A father has died and two of his children are in hospital after swallowing water as the trio waded to shore after they had been fishing.

They had been caught in the incoming tide off Awhitu Regional Park in southwest Auckland.

The park is on the Manukau Harbour side of the Awhitu Peninsula.

Awhitu Volunteer Fire Brigade chief Andrew Hamilton told the Herald the father, and his daughter and son, were returning from a small island, Kauritutahi, in the harbour about 200m from the beach at the regional park.

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"Special mention must be made of the campers there," he said.

"They were alerted to it before we got there and went out and helped the family in to shore."

Police were called to the scene at 12.40pm following reports three people were in trouble in the water.

The father died at the scene. The children had swallowed some water and were flown by the Auckland Westpac Rescue Helicopter to Middlemore Hospital in a moderate condition.

Hamilton understood the father and children were camping at the regional park with other family members.

"I think they were fishing on the island … They got caught in the tide when they were making their way back to shore by foot."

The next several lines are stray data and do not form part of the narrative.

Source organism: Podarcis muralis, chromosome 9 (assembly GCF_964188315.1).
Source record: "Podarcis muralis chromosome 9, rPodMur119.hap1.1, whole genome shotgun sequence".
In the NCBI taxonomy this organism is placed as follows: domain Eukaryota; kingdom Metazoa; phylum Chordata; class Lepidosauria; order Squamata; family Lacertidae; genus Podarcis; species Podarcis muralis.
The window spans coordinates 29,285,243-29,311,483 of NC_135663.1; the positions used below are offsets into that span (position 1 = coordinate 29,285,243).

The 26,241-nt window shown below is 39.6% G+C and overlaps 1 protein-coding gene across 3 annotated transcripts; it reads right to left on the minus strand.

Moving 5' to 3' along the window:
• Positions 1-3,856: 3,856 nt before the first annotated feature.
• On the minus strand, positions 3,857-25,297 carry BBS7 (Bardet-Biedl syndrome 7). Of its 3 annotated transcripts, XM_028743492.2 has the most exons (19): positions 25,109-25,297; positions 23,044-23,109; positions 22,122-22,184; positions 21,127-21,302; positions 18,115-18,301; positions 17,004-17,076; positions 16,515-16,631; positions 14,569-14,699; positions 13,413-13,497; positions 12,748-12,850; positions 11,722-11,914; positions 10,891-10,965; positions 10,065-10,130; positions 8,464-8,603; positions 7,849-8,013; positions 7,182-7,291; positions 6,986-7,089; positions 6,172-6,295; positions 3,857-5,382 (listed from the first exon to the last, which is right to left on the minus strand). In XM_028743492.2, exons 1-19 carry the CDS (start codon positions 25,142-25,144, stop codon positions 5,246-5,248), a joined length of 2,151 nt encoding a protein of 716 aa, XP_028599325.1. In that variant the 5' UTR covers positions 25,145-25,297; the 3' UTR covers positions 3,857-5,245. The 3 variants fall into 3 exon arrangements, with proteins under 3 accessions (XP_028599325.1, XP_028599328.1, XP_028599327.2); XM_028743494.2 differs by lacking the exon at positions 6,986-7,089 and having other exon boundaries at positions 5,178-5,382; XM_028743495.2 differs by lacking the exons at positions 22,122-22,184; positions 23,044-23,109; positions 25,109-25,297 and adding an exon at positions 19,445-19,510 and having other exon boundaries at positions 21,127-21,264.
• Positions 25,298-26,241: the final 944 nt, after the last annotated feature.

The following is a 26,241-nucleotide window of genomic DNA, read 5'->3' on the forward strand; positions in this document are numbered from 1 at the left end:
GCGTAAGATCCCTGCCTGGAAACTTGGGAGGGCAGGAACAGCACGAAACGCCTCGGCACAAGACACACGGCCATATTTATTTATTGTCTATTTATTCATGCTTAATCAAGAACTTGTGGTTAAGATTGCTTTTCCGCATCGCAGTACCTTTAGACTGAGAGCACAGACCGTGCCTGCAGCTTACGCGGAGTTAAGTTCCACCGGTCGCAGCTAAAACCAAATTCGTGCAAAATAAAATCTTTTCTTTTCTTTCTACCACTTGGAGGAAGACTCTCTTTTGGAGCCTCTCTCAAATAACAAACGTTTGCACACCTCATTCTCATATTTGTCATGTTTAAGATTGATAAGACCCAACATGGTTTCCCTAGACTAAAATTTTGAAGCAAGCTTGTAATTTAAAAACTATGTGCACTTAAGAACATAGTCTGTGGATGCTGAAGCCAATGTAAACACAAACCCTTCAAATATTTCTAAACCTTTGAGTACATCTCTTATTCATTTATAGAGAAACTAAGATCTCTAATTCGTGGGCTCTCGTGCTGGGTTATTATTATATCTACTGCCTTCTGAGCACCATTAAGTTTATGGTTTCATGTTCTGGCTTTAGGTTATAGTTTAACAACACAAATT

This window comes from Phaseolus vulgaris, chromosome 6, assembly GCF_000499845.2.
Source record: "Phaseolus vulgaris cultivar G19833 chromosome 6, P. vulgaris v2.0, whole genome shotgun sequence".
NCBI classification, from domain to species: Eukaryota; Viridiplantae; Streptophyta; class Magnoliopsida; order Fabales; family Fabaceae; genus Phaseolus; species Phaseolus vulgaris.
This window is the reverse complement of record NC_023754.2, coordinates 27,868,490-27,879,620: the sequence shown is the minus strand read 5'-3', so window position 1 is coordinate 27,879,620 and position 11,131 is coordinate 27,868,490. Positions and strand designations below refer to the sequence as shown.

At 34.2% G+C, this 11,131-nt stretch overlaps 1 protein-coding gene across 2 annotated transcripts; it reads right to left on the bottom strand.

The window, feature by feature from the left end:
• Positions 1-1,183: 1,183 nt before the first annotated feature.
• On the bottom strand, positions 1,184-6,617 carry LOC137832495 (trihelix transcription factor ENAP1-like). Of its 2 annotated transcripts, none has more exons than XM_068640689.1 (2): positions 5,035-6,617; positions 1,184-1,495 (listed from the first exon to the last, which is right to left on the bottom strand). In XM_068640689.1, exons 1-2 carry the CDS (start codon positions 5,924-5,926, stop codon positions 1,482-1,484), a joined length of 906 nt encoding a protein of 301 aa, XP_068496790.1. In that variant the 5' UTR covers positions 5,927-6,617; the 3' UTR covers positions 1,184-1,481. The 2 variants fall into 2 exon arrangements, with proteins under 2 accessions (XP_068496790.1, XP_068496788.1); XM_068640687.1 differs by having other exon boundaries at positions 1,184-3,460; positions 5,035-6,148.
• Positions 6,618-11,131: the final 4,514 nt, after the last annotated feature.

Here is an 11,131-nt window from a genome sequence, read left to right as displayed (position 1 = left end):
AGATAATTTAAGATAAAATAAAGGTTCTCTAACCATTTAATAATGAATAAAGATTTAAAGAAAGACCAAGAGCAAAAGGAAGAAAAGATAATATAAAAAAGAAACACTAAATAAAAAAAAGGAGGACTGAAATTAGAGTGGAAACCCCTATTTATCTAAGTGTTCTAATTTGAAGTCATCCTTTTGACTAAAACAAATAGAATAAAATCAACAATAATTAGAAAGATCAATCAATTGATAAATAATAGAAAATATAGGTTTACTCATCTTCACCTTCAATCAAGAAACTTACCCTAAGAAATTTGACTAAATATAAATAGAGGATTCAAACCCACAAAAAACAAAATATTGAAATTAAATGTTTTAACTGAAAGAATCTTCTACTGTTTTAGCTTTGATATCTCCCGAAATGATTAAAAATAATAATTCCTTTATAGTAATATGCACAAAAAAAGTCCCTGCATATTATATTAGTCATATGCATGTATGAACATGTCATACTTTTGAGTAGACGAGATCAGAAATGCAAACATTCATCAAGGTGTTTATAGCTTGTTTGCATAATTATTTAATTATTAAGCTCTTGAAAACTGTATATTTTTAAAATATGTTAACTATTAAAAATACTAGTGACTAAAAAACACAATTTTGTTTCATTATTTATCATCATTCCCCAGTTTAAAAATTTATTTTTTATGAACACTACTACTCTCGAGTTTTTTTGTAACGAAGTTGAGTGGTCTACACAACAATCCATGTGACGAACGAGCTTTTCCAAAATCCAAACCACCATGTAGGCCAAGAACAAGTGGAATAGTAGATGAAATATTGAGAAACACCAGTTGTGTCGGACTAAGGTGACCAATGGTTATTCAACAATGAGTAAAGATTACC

The island is about 200m from the shore.

"They are big tides at the moment with a lot of current when the tide is coming in and going out."

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A spokesman for the rescue helicopter said: "When crew got there, CPR was in progress on an adult male patient. He unfortunately died at the scene.

"Crew of Westpac 2 assisted two children who had been rescued prior to the rescue helicopter arriving at the scene."

The spokesman said intensive care paramedic Russell "Rusty" Clark attended the incident.

He had also attended a rescue in West Auckland's Waitakere Ranges yesterday, in which two teenagers died.

Swept away

The teenagers, and three friends were swept up by a flash flood.

The five boys, all from Auckland and aged 17, had been swimming at the Cascade Falls area in the Waitakere Ranges when heavy rain struck around 4.15pm yesterday.

Flooded cars at Piha. Photo / Supplied
Flooded cars at Piha. Photo / Supplied

They had tried to scramble on to rocks before attempting to cross to the other side to reach their vehicle. Two had made it to the river bank but three were swept away.